The year in review
A look at 2005, as seen in the pages of Federal Computer Week
Asset management on the move
3 desktop solutions for managing mobile devices
Post-9/11 efforts lack strategy
Technology not the root of many homeland security problems
Navy opts for thin-client systems onboard ships
Lawsuit alleges OPM withholds workforce data
Editorial: The challenges ahead
Nadler: The Va. contractor tax
Welles: Looking back at 2005
Web Extra: Kelman: You're fired!
2005: Best places, big stresses and more change
New HR systems had a rough takeoff
Bionic ear transformed Michael Royer's life
Forrester advises using tech to retain and train young feds
2005: Technology got smarter, faster
Security and efficiency needs inspired many innovations
New York looks to expand use of XML
Feds to use faster, safer fingerprint standard
2005 was a big year for mergers
Telecom pairings, software acquisitions marked year
Apogen reaches a turning point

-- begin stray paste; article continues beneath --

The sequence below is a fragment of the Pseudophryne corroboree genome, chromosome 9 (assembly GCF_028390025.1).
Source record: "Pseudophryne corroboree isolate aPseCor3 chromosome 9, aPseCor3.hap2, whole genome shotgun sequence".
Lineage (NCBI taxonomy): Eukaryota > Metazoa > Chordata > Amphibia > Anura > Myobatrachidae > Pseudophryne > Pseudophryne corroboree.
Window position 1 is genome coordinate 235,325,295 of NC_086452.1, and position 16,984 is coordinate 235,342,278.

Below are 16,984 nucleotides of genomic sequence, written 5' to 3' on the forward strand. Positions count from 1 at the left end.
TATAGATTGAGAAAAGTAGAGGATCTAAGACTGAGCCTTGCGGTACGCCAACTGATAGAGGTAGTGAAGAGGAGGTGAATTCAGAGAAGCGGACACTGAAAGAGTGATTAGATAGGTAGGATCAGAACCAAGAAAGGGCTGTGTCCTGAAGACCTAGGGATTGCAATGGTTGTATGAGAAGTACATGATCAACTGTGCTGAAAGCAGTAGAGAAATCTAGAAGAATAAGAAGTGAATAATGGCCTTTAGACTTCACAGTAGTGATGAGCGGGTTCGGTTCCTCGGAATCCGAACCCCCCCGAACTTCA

2005: 7 lessons from GAO
Key wisdom from the government's auditors
NGA bans flight data from public view
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President Obama's proposal to boost government coordination with the private sector got a warm welcome in the House Homeland Security Committee.
The spy agency wants to better integrate cybersecurity into its traditional human intelligence operations.
Meet the women and men who are doing great things in federal IT.
The law’s certification and approval provisions empower CIOs to end outdated software development projects, says Agilex’s Roger Baker.
The new chairman of the House Oversight and Government Reform Committee extends an olive branch to the minority, but keeps subpoena power for himself.
FCW investigated efforts by the departments of Defense and Veterans Affairs to improve a joint data repository on military and veteran suicides. Something as impersonal and mundane as incomplete datasets could be exacerbating a national tragedy.
Despite delays, the program is at a critical point for determining the ultimate impact of cloud technology in the government space.
In an interview with FCW, the Department of Veterans Affairs' chief technology officer talks about overhauling the digital experience for VA customers.
The National Information Exchange Model's usefulness extends far beyond its origins in justice and law enforcement.
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